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A person's hands writing notesBy: Jessica Newland, Marketing Manager
@jessicanewland7

In case you lived under a rock this past year, it was quite the year for the United States women’s soccer team. They won their first World Cup since the epic 1999 win, in no small part thanks to Abby Wambach, who recently retired after 14 years of professional soccer.

As the leader of the team for more than a decade, Wambach has quite the résumé. She set many records, including the most international goals for any man or woman, and won two Olympic gold medals, one World Cup gold medal, and 2012 FIFA World Player of the Year. An astonishing career that came to an end just a few weeks ago when she played her last career match.

What does this have to do with marketing? I’m glad you asked. Wambach’s retirement got me thinking about how I could apply her determination, leadership style, and successes to my own career. The more I thought about it, the more I realized there are quite a few lessons marketers can learn from her:

Just do it, even if it hasn’t been done before

Yes, that’s a Nike pun—I hope you enjoyed it. Wambach led the charge for women’s soccer, helping her team become the first to win World Cup gold three times. She scored more goals than any man or woman in the world, and she played a huge role in creating respect for the women’s game across the world, especially in the US. So, if you have a great idea for a campaign, but it’s not something that’s been done before, just do it. Great success comes from those who do what has never been done before.

Never give up

It took Wambach four World Cups and 12 years to finally win the gold medal she’d been dreaming of (in 2015 at the age of 35). She could easily have given up years before, but she hung on until she got the result she wanted. If you’re not getting the results you want from your marketing efforts, keep trying. Find ways to make yourself better every day, and you’ll get the results you’re after.

Have a voice

Wambach made a lot of headlines in 2015, and not only for her play on the field. For the first time, the World Cup was set to be played on turf. The women participating in the tournament knew that the men’s team would never have been asked to play on this inferior surface. Wambach took charge, drawing attention to this important issue and inequity. Although the tournament was still played on turf in the end, her effort was widely publicized. Your marketing content shouldn’t always be fluff pieces based on topics you think people want to read about. It should be substantive thought leadership written in your true voice.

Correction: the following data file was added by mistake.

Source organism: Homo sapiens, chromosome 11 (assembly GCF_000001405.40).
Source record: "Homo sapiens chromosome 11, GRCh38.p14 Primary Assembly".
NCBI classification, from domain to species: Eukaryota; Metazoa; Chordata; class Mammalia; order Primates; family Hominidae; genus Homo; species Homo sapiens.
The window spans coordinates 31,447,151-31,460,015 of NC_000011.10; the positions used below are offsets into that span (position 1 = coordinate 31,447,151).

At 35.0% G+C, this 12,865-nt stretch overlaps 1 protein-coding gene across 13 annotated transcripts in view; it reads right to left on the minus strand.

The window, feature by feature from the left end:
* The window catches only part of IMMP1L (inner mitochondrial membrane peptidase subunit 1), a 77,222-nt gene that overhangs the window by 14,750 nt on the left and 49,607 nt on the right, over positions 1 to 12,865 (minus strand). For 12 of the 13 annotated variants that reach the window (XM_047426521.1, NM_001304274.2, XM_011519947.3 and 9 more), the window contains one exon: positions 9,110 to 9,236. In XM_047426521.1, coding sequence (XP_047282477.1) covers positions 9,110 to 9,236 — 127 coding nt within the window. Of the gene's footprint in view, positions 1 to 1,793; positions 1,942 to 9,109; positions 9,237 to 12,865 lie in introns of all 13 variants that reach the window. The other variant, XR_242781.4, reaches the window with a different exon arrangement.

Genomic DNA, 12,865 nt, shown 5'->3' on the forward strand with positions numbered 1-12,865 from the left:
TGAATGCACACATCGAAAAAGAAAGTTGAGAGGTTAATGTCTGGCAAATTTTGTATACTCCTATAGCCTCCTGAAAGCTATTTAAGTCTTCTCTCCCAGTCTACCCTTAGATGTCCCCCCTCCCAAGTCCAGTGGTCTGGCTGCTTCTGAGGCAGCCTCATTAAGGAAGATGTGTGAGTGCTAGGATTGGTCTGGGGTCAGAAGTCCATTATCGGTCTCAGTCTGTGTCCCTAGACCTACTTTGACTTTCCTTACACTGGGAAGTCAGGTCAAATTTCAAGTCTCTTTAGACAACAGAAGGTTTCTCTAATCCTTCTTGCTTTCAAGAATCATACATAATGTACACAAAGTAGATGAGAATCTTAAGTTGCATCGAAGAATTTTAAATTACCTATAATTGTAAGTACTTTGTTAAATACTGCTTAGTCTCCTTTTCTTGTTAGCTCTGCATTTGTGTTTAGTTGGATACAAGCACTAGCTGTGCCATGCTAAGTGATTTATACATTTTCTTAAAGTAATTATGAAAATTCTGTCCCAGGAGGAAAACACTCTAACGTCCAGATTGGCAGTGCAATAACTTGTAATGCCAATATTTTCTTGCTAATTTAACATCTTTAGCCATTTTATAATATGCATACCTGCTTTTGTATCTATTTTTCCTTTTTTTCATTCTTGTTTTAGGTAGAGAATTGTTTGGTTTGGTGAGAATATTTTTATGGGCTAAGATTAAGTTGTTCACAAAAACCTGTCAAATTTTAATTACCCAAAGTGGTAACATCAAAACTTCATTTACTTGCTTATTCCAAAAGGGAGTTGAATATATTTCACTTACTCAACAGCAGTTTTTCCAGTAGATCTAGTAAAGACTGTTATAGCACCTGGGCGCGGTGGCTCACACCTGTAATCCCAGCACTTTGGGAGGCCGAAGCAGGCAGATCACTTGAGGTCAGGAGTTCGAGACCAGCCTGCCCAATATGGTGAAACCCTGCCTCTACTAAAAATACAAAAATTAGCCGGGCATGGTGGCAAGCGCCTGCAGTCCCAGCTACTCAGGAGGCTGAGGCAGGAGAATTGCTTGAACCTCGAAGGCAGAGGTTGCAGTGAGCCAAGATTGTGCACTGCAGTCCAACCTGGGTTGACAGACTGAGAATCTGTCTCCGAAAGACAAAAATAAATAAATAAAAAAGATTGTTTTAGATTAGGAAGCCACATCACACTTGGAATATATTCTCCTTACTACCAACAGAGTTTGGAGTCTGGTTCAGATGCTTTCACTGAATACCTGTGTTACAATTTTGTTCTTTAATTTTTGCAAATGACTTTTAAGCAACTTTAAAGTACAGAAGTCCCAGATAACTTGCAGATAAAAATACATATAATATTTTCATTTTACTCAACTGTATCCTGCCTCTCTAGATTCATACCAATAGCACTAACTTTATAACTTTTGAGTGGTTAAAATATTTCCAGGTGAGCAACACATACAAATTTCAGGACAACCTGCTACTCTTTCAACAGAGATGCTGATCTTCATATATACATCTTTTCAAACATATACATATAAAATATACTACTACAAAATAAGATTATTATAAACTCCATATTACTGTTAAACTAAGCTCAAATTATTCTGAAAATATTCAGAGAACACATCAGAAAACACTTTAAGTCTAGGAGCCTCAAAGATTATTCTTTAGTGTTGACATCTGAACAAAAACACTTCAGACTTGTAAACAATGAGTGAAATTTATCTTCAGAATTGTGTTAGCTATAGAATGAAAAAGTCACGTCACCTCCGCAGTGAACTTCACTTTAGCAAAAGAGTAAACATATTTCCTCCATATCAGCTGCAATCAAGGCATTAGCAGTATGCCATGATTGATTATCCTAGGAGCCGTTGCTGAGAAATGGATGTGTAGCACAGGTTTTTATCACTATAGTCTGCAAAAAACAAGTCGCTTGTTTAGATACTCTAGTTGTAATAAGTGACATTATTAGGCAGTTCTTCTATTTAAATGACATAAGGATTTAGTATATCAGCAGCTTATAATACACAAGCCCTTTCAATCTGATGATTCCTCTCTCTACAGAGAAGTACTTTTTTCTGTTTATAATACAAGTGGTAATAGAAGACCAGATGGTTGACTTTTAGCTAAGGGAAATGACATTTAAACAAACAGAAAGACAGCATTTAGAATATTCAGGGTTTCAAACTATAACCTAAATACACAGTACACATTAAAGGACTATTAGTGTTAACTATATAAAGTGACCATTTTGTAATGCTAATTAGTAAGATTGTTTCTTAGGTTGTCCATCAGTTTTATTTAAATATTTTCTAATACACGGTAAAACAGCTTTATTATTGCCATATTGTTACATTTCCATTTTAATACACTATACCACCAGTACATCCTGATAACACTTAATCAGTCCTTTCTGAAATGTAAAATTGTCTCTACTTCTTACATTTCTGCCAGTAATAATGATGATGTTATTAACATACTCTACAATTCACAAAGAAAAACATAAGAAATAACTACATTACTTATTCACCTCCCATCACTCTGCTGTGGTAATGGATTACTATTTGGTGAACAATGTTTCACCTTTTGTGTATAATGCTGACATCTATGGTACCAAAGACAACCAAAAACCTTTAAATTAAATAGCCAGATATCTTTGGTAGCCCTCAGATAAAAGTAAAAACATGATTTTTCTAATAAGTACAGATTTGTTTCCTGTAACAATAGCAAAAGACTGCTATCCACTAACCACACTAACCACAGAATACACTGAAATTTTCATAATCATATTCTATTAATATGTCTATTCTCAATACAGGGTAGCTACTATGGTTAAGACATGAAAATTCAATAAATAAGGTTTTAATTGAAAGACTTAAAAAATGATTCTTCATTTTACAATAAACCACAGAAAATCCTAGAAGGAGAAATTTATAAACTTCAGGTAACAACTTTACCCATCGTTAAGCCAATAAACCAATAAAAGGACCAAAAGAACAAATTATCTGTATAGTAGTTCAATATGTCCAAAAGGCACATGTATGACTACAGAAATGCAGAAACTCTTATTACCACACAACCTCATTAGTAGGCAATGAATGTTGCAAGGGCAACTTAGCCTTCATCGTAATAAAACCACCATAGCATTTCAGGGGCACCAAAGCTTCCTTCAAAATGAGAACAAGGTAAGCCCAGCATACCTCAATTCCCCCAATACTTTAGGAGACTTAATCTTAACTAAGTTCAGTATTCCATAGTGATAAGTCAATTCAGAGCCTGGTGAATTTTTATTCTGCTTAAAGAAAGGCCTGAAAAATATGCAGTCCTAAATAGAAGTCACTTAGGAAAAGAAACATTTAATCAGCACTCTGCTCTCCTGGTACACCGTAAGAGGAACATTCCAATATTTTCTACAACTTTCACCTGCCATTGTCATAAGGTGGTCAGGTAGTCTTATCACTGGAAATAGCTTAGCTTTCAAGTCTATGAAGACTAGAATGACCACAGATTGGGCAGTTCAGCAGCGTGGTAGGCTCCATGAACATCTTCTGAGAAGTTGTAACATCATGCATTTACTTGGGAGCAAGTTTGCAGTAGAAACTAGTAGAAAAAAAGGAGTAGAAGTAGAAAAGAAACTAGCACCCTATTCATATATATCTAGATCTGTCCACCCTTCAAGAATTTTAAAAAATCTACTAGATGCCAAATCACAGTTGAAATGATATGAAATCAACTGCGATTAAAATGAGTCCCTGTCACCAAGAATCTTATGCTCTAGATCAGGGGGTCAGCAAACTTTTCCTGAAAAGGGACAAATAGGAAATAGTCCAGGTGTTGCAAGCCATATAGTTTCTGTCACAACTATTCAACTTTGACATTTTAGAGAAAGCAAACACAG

Lead by example

At the heart of every great team is a great leader, and for US women’s soccer, that was Wambach. As a captain, she always led the team by example and favored actions over words. Similarly, every great marketing team needs an outstanding leader at the helm.

Celebrate in style

This may be the most valuable lesson we can learn from Wambach. The 12- year drought without a World Cup victory made the win in 2015 that much sweeter. Wambach celebrated, and she celebrated hard. After her last match a few weeks ago, Wambach gave a heartfelt speech to her fans, literally dropped the mic, and went out on Bourbon street in New Orleans. As marketers, we’re always putting in extra effort to make sure our campaigns and content are winning new customers. So after a big win, don’t forget to celebrate to remind yourself what all that hard work is for.

There may not be a World Cup for marketers, but there is always a big goal we’re working toward, whether it’s more leads, better content, or stronger social engagement. Take these life lessons from Wambach, and you’ll be that much closer to winning the gold.